Matthew 6: 15 But if you do not forgive others their sins, your Father will not forgive your sins.
Years back, I heard the most incredible story of forgiveness. I know that I can forgive people for what they do to me, but as a husband and father the biggest challenge I face is if someone does something to harm my wife or my children. For that reason, this story cut me to the heart.
On April 25, 2013 nineteen-year-old Richard “Richi” Knight III was stabbed in San Diego, California and a few days later he died. He was a standout basketball player and described by his friends and family members as an incredible personality, and someone willing to mentor others. He apparently had done nothing to deserve the stabbing and got mixed up in a gang-related dispute.
What is truly incredible about this story, however, is when Richi’s mom, Tamika Brown, took the stand. She spoke directly to the accused, who was aged 17 at the time of the stabbing, and said: “I’m about Jesus Christ, the giver and sustainer of life.” She went on to say: “You have an opportunity to change your life and choose what’s right. Only God knows why I’m not angry and why I don’t hate you.” Brown went on to sing a song to the accused. “So you think that you can’t make it through, just remember my God cares for you. Don’t give up; don’t give in. Today, make Jesus Christ your number 1 friend.”
Where does that ability to forgive come from? There is no doubt that Ms. Brown was being guided by supernatural intervention, however God’s assistance, his power to help you forgive, only comes with a decision to forgive. The scripture cited today in Matthew 6:15 is often a controversial one. Does it mean that if we don’t forgive others, we are damned? If we are a born-again believer this clearly can’t be the case because we have the assurance of salvation when we accept Christ in our hearts. We know he is our atoning sacrifice for all our sins (1 John 2:2), and that we were saved by grace and not works (Ephesians 2: 8-9). I believe this scripture is talking about the day-to-day forgiveness that we require to sustain a healthy relationship with God – this is about our relationship with God, not our salvation.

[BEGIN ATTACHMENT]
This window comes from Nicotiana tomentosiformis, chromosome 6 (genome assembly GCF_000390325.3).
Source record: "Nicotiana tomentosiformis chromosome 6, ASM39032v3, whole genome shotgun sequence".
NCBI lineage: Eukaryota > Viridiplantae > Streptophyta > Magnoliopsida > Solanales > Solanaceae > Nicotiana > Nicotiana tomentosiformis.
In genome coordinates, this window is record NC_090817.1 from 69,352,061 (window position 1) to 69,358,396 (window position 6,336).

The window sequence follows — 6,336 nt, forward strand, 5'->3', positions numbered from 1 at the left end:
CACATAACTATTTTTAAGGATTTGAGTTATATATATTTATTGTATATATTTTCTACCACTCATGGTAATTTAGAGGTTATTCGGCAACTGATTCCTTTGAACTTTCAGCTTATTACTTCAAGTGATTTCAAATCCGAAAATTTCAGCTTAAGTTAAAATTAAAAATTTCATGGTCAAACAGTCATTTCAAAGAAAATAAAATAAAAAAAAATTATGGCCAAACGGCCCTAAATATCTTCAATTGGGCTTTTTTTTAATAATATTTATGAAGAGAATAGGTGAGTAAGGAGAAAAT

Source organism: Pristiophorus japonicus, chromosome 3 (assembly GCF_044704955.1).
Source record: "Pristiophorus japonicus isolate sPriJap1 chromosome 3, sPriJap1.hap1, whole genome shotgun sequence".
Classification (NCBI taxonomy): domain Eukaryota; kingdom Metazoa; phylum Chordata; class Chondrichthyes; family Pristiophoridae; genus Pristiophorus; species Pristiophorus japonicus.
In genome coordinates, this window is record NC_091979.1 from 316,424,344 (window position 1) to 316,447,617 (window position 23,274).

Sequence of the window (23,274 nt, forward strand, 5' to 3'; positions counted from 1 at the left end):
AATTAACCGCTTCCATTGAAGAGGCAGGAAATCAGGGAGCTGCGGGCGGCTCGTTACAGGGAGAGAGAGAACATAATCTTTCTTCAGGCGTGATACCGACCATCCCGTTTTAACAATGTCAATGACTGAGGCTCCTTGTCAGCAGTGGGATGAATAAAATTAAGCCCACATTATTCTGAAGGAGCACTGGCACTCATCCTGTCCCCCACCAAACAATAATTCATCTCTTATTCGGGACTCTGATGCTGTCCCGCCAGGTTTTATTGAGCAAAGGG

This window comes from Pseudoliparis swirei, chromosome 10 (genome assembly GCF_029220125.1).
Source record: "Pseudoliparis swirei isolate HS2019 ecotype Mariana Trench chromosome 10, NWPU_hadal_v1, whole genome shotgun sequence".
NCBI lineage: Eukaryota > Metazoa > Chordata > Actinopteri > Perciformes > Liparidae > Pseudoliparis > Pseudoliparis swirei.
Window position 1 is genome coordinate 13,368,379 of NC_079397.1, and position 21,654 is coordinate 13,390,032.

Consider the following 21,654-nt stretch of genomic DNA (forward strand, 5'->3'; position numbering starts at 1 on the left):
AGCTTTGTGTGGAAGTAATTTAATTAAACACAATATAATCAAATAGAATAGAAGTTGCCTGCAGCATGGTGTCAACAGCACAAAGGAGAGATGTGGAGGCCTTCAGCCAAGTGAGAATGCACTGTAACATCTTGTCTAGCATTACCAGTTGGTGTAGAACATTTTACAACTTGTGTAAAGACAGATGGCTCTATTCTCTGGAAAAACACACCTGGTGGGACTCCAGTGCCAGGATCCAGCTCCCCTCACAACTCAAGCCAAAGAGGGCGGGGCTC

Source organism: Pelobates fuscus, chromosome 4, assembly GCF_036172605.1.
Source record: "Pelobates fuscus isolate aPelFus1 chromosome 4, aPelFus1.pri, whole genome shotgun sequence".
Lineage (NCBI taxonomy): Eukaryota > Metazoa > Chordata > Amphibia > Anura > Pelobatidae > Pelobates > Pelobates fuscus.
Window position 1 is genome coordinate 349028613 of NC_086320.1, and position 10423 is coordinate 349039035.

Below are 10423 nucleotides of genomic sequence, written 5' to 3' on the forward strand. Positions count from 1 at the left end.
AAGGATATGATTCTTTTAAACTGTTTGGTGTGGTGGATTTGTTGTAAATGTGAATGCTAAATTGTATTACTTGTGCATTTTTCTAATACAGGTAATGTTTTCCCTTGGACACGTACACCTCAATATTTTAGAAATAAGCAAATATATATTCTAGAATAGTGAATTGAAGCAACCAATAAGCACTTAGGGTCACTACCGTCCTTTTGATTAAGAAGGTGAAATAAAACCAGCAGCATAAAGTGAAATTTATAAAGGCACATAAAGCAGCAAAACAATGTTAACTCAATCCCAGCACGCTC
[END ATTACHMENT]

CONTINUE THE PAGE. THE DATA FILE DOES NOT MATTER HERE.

In the Lord’s Prayer Jesus showed us how to pray and said: “Forgive us our debts, as we also have forgiven our debtors.” (Matthew 6:12). What is the purpose of doing this? If God paid the price for our sins, once for all sins, then why would we be concerned about this? Matthew 6:15 should be a concern to any believer who chooses not to forgive because what we lose is intimacy. When we choose not to forgive, we sin against God. “If anyone then knows the good they ought to do and doesn’t do it, it is sin for them” (James 4:17). And in this place of sin, in this place of unforgiveness, we have no peace because that behavior conflicts with the God of forgiveness, the Holy Spirit who resides in us.
If this mother can forgive a young man who senselessly murdered her son, what is stopping you from forgiving those who have harmed you? And how can you expect God to forgive you if you are unwilling to forgive? Do like Tamika Brown clearly had to do, and declare: “God help me to forgive for I cannot do it in my own strength”, and then choose to forgive and experience the supernatural peace that God supplies.